Challenges and problems of the Jewish-Christian dialogue from the point of view of a professional in religious.
Bert Beach is currently the director of Public Affairs for the General Conference of Seventh- day Adventists and the general secretary of the Seventhday Adventist Council on Interchurch Relations. He is also the secretary of the Conference of Secretaries of Christian World Communions and the secretarygeneral of the International Religious Liberty Association. As a regular panelist on the weekly telecast of American Religious Town Hall, Dr. Beach is intensely involved in the disciplines of interchurch dialogue.
He is the author of several books including Vatican II—Bridging the Abyss (1968), Ecumenism—Boon or Bane? (1974), and more recently, Rotating the World With Rotary (1991).
Beach has been the recipient of several honorary awards, such as a special resolution of the Senate of the State of Maryland (November 1984) for his contribution to religious liberty; a Paul Harris Fellow of Rotary International; and a Th.D. honoris causa from the Christian Theological Academy, Warsaw, Poland.
Shabbat Shalom*: The history of the relationship between the Christian church and Israel is a very painful one. Can you please give us the reason for this failure?
Beach: Yes, indeed, the relationship has been a painful one. A lot of the fault certainly rests on the shoulders of the Christians, without saying that the Jews are perfect and have never made a mistake in interrelations. The Christians have called the Jews “Christ-killers” or used some other similar term. Historically Christians have not infrequently tried to make the Jews living in the contemporary period, in other words Jews of today, responsible for what some Romans and some Jews did 2,000 years ago. That has colored relationships.
Shabbat Shalom: In the wake of Vatican Council II, do you see any changes taking place in the Christian church in general, and in your church in particular?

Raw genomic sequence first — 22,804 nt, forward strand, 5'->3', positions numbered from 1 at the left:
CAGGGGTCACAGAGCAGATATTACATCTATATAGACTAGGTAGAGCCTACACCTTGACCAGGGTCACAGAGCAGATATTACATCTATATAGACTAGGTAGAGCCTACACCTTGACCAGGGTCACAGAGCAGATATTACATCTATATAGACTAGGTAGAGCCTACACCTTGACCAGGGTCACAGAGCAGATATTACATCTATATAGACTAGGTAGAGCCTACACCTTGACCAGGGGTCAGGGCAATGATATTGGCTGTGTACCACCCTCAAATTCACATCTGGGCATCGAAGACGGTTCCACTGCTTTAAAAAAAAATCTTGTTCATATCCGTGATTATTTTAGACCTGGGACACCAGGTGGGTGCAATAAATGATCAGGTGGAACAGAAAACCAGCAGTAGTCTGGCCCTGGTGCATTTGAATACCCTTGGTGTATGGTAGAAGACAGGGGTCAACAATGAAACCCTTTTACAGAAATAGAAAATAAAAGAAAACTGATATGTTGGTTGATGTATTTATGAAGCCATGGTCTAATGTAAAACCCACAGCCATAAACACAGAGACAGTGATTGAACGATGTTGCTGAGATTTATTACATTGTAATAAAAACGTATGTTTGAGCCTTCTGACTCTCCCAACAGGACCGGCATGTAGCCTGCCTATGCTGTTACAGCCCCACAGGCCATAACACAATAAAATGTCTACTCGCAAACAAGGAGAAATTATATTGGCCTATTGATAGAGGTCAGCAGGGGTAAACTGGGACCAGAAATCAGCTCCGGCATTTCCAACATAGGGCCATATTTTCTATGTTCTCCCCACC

Beach: Well, certainly Vatican II did mark a watershed as far as Roman Catholic-Jewish relations are concerned. In fact, the Second Vatican Council made a declaration regarding the Jews which indicated that there should be more fraternal relations between the Roman Catholic Church and the Jews; and I think the Roman Catholic Church has acknowledged some of the mistakes that it made in the past. At the time of the Second Vatican Council, I spoke to one of the specialists in the Catholic Church regarding relations with the Jews, and he acknowledged that the Catholic Church had a certain burden of history to carry in regards to its anti-Semitism. I will just give one example: right near the Tiber River is located the entrance to the former Jewish ghetto, and there is a Roman Catholic Church at the entrance. All the Jews going through the entrance into the ghetto would pass right in front of the Roman Catholic Church. That Roman Catholic Church had inscriptions written out (I believe they are still there today. Some years ago I took pictures of them) in Hebrew and in either Latin or Italian, in which they quote from the Old Testament the statement, “I have labored hard and long with this stiff-necked and rebellious people.” The Jews could read these inscriptions as they passed in front and went into the ghetto. This shows some of the past attitude.
Shabbat Shalom: Is the Christian church interested in having a relationship or, if any, a better relationship with Judaism?